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Murakami and the Woes of Popularity

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Chances are if you’re a person who likes to read fiction you’ve read something by Haruki Murakami.  A few years back his book the Windup Bird Chronicles was the most frequently spied book on the subway, before it was taken down by the Girl with the Dragon Tattoo and then Game of Thrones which is still the book I see most often.

I’m writing about this because popularity in art is a very interesting subject.  I’ve had frustrating debates with friends in which I recommend Game of Thrones or Murakami and they say “I’ll never read that, it’s too popular!”   This implies that being popular is always being populist.  That if a book or song becomes too popular it must have been because of a populist intention on the part of the author and therefore he or she has sold out and is now useless.

I had the same disconnect when Modest Mouse came out with their Good News for People Who Love Bad News album and everyone who previously loved the band universally proclaimed them sell-outs and heaped scorn upon them.  But I loved that album and thought it was the next logical step in their trajectory.  Of course they’re going to hire better producers when they can afford to do so and just because the album sounds slick does not necessarily make it bad.

I will admit that it’s weird that frat boys embraced that album and of course that’s the other side of this issue.  If something is so popular that a group of people not only outside of your peer group, but radically different in outlook, behavior and opinions on which way the visor of a cap should be turned, embrace the same art that you love well, you have no choice but to dump it and find something new to love.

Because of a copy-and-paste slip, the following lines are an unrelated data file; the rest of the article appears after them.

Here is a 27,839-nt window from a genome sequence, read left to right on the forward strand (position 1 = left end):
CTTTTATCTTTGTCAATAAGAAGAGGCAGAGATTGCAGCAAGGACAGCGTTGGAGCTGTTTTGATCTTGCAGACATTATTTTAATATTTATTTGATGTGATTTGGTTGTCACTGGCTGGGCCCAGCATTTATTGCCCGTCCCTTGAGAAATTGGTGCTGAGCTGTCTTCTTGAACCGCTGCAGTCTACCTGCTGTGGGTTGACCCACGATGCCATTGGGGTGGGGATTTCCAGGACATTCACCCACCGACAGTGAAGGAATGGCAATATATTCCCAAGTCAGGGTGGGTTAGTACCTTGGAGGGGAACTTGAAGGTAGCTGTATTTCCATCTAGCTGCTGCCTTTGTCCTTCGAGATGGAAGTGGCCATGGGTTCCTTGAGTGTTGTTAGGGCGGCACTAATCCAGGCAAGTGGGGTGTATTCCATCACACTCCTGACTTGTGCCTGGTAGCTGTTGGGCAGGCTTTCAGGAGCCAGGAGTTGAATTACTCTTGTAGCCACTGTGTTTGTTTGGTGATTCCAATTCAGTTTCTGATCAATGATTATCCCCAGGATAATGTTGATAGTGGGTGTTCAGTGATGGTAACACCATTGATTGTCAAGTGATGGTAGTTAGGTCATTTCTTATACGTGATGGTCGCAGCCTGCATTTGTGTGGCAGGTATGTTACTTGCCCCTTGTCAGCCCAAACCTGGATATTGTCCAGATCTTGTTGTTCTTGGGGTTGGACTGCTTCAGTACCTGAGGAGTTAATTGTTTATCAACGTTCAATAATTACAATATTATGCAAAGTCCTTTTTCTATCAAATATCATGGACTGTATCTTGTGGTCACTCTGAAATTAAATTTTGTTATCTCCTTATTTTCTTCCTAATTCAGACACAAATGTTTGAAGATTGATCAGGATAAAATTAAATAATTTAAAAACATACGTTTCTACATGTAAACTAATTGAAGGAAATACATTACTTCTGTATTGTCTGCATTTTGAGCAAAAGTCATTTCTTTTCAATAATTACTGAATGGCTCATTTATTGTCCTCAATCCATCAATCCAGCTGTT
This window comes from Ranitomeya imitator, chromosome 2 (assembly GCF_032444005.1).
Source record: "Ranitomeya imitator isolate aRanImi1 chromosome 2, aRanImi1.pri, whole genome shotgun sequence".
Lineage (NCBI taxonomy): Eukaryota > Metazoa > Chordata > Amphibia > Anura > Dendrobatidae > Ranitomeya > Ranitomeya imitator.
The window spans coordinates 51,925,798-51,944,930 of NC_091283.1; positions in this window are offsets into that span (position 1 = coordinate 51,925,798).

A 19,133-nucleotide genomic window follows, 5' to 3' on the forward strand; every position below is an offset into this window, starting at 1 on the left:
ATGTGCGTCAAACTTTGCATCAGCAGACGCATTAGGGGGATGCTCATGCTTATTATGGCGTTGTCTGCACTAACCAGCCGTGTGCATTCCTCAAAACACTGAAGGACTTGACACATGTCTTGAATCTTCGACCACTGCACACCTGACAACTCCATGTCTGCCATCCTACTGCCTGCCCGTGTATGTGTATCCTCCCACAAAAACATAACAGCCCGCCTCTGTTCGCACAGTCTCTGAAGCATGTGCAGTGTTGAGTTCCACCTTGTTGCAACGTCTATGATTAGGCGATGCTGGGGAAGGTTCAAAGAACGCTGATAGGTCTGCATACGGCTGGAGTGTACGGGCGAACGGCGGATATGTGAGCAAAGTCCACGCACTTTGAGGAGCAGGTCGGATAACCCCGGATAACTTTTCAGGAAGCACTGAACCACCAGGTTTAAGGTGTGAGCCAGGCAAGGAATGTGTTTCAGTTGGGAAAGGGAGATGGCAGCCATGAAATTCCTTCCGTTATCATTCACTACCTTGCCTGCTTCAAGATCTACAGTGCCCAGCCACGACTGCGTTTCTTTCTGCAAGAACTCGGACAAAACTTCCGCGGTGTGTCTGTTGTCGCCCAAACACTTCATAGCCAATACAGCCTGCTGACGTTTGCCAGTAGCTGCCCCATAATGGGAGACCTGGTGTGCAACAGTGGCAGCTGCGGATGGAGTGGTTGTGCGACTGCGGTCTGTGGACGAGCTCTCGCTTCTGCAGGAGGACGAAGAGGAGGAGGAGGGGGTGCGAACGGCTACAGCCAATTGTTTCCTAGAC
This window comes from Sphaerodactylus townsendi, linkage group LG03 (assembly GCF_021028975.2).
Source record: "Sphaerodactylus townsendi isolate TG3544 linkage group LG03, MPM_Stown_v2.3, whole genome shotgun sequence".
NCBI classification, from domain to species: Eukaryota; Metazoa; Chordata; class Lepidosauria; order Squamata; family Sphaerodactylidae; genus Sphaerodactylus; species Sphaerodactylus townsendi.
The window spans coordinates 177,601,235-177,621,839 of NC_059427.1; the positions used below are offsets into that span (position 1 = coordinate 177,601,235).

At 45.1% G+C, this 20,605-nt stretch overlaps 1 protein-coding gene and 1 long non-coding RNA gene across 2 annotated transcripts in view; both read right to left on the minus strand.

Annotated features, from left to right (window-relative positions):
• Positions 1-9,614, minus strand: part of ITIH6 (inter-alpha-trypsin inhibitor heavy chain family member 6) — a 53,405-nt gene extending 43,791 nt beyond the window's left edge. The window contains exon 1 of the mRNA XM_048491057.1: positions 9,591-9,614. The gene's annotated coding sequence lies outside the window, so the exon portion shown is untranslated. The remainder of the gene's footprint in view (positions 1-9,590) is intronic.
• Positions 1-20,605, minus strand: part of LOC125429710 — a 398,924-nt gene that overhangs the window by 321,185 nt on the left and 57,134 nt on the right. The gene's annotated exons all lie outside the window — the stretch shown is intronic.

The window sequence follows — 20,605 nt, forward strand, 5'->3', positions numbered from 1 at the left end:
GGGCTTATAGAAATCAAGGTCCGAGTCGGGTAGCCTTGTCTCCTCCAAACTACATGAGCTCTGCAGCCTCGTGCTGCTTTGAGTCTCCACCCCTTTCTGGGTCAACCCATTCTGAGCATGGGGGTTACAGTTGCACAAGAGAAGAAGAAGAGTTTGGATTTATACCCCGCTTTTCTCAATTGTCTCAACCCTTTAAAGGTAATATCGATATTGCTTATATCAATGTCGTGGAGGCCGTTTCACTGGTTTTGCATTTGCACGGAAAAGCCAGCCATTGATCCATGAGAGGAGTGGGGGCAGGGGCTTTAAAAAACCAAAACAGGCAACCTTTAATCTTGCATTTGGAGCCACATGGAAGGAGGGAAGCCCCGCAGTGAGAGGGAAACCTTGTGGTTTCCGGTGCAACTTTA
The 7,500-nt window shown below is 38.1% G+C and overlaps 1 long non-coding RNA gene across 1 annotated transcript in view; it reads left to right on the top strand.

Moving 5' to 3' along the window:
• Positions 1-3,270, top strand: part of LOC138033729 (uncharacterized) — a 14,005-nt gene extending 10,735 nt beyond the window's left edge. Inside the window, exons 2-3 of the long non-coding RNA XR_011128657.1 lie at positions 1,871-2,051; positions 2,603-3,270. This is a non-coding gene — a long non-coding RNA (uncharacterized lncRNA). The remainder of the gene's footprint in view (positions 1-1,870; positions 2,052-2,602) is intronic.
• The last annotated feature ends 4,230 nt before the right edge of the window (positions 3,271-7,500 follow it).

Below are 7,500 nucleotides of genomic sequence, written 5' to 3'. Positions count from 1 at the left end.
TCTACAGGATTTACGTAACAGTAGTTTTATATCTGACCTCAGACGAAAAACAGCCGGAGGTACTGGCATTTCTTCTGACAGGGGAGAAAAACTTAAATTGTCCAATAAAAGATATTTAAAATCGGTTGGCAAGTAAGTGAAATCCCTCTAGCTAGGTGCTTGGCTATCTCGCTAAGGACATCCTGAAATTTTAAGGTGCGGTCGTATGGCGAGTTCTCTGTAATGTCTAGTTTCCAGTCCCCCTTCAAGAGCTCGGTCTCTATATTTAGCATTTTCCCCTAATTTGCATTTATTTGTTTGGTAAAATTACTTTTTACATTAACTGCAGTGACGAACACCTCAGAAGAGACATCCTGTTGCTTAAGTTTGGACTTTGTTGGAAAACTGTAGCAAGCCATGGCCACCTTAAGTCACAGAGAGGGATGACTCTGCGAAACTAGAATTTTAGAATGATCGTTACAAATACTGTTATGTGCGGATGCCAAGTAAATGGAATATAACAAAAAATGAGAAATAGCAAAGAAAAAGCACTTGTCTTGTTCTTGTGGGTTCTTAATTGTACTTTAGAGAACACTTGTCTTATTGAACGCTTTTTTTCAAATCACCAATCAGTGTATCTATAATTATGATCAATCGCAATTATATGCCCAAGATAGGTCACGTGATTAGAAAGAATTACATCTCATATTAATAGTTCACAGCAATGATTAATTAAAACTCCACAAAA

As Fred Armisen would say in Portlandia, it’s over.

I get that, I really do. I’m sure there are thousands of people reading Game of Thrones who I would not like personally and I’m also deeply convinced that they’re missing the subtle nuances of the books in favor of the surface details of sex and violence.  But are they?  Isn’t that just my ego assuming that no one but me or people I deem to be like me, can truly understand the art?

Yes it sucks when you walk into a bar and there’s a meathead rocking out to a song that you love.  I hate that feeling too but we have to be on guard, maybe you have more in common with the meathead than you think.   But then again maybe that song is just over.

 

 

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